COLUMBUS, Ohio – Researchers at Ohio State University are developing a sensor that can help control emissions from cars, power plants, and other combustion processes. The matchtip-sized device is a prototype for even smaller sensors that could one day enable new ways of controlling combustion.
Prabir Dutta, professor and chair of chemistry at Ohio State, said the newly-patented sensor detects the total amount of a pollutant commonly referred to as NOx, which is primarily a combination of nitrogen oxide and nitrogen dioxide. It also removes the interference from carbon monoxide that can cause sensors to produce inaccurate readings.
The Environmental Protection Agency wants to curb production of NOx, because these compounds contribute to ground-level ozone, smog, and acid rain.
There are many gas sensors on the market -- and all new cars carry some form of sensor to comply with emissions standards -- but the new sensor represents an improvement, because it can pick out specific gases from the complex mixtures that make up combustion exhaust, detect these chemicals in small amounts, and do so rapidly.
Rather than design a new sensor from scratch, the Ohio State scientists employed what Dutta called a "chemical trick" -- they added an innovative filter to a typical electrochemical sensor. They made the filter out of a zeolite, one of a family of porous minerals that are used as water softeners, and to create gasoline from crude oil.
Zeolites are often called cage-like solids or molecular sieves, Dutta explained, because the solid form has tiny container-like structures that can capture other chemicals or be the site for chemical reactions.
"The chemistry happens inside those cages," he said.
Though these compounds of silica and alumina can be found in nature, scientists create zeolites in the lab that are tailored for specific tasks.
Dutta and former graduate student Nicholas Szabo designed the zeolite filter with catalysts inside to remove carbon monoxide and provide a combined mixture of NOx that the sensor can easily detect. The NOx passes through the filter to an electrode that registers a signal. Szabo is now a scientist at Conductive Technologies, Inc. of York, PA.
The sensor can survive temperatures greater than 1,000 degrees F -- a prerequisite for working near an engine or furnace. In laboratory tests, the sensor accurately detected the presence of NOx in concentrations above 100 parts per million -- sensitivity adequate for car and power plant exhaust. The sensitivity of the sensor can be increased by altering the temperature difference between the filter and the sensor, and the scientists are currently developing electrode materials and catalysts to increase sensitivity.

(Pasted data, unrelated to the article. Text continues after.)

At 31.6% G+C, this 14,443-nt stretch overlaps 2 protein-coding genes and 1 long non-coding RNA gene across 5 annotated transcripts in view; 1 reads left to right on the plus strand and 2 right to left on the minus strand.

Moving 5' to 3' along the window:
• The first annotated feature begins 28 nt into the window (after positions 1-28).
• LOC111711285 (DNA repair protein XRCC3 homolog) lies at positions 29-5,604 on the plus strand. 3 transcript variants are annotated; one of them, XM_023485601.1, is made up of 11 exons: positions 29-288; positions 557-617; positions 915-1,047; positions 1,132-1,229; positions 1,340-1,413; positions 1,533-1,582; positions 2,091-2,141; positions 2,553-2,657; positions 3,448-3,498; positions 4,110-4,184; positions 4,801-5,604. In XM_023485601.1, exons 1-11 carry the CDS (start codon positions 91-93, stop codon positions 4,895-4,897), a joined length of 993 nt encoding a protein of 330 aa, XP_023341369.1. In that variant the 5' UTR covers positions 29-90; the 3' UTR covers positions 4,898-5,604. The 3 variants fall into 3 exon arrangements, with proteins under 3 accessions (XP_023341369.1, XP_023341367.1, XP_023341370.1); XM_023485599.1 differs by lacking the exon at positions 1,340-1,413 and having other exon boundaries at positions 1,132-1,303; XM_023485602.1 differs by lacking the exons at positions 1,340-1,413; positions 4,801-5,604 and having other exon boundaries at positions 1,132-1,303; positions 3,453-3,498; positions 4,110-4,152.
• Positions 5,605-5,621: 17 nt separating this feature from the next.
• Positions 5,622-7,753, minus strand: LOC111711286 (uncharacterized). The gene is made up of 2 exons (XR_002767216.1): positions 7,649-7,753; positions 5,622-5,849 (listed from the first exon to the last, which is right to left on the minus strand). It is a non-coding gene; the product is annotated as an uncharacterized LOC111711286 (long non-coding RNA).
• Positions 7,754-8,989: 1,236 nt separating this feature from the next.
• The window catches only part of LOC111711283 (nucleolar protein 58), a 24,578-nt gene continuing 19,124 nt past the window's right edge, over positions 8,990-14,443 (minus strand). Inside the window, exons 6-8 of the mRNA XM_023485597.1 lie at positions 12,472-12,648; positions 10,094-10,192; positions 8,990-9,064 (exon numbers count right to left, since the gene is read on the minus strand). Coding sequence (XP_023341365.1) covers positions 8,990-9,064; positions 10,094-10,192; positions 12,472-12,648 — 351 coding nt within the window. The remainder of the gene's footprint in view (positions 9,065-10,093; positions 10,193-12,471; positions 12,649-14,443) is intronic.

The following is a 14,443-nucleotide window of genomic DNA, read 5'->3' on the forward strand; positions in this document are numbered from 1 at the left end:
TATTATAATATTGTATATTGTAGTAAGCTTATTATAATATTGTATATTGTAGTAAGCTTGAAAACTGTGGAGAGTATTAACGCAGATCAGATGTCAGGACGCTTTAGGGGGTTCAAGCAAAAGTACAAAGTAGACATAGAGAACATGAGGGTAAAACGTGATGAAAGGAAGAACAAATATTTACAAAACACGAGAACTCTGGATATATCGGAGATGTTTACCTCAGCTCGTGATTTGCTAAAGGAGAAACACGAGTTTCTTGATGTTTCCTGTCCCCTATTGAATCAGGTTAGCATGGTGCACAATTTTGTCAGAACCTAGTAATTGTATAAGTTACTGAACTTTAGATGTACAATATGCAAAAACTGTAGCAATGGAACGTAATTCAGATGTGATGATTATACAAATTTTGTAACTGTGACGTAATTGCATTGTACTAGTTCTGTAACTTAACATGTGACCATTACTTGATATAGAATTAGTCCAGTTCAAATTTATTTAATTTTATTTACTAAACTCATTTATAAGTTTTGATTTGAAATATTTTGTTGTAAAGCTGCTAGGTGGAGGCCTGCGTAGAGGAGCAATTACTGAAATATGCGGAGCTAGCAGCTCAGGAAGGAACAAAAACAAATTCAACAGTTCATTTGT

Their goal: to develop a sensor that will detect concentrations well below 100 parts per million, which Dutta said will be needed for more environmentally friendly engines in the future. A more sensitive detector would also be needed for turbine engines for aircraft and power applications, he said.
The sensor currently measures half a centimeter (about a quarter of an inch) across, but eventually the scientists want to shrink it thousands of times smaller.
"There's no reason we can't do that," Dutta said.
Several commercial companies are trying out the sensor for various applications.
Meanwhile, Henk Verweij, professor of materials science and engineering at Ohio State, is studying the sensor packaging to make it easier to manufacture. And Giorgio Rizzoni, professor of mechanical engineering and director of the university's Center for Automotive Research and Intelligent Transportation, leads a team that is testing its performance at monitoring car engines.
The scientists are also working on sensor designs to detect carbon dioxide, carbon monoxide, oxygen, and various hydrocarbons.
Future plans include miniaturizing the sensors and building them into an array to monitor the combustion process in the boiler of power plants. With the right software, data from sensors at different locations in the boiler can be used to balance individual burners to better control emissions and improve efficiency. The software algorithms are being developed at the university's Center for Industrial Sensors and Measurements (CISM), where Dutta is co-director.
Carl Palmer, engineering leader at GE Reuter Stokes of Twinsburg, OH, and his colleagues will test the sensor array.
Other collaborators include Sheikh Akbar, professor of materials science and engineering and founding director of CISM, and Bruce Patton, professor of physics.
"This is a truly multidisciplinary project," Dutta said. "This is something a chemist can't do alone."
Source: Eurekalert & othersLast reviewed: By John M. Grohol, Psy.D. on 21 Feb 2009
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